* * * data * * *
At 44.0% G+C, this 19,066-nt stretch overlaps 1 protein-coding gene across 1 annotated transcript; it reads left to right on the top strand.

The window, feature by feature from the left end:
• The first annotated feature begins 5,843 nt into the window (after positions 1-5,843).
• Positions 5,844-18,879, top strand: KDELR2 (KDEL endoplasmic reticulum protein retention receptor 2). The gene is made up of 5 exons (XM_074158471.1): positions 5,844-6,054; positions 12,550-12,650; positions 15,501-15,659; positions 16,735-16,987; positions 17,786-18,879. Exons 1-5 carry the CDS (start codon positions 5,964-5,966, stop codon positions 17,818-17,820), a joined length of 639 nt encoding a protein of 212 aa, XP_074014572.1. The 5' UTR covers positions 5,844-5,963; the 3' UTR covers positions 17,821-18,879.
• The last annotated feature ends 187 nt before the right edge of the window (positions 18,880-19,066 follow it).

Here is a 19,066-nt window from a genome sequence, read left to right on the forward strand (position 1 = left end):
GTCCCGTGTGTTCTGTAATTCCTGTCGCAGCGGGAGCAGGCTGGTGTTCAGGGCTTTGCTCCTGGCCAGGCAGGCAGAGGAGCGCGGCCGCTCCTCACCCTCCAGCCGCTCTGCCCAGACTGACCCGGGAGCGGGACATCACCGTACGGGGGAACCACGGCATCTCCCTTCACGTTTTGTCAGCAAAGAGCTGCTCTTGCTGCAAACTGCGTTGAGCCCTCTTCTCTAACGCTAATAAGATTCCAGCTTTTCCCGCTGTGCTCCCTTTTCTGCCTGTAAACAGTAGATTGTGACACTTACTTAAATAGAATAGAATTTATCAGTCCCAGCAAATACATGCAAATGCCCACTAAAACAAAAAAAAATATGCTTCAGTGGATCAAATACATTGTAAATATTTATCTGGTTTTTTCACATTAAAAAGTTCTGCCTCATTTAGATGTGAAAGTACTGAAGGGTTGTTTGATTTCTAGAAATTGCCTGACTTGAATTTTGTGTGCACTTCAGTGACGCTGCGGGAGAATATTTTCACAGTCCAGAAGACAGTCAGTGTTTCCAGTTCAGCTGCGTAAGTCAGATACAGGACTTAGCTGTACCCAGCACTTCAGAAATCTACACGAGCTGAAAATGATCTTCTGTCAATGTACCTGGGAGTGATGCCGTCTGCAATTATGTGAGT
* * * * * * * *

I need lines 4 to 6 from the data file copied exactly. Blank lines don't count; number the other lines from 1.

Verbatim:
• Positions 5,844-18,879, top strand: KDELR2 (KDEL endoplasmic reticulum protein retention receptor 2). The gene is made up of 5 exons (XM_074158471.1): positions 5,844-6,054; positions 12,550-12,650; positions 15,501-15,659; positions 16,735-16,987; positions 17,786-18,879. Exons 1-5 carry the CDS (start codon positions 5,964-5,966, stop codon positions 17,818-17,820), a joined length of 639 nt encoding a protein of 212 aa, XP_074014572.1. The 5' UTR covers positions 5,844-5,963; the 3' UTR covers positions 17,821-18,879.
• The last annotated feature ends 187 nt before the right edge of the window (positions 18,880-19,066 follow it).

Here is a 19,066-nt window from a genome sequence, read left to right on the forward strand (position 1 = left end):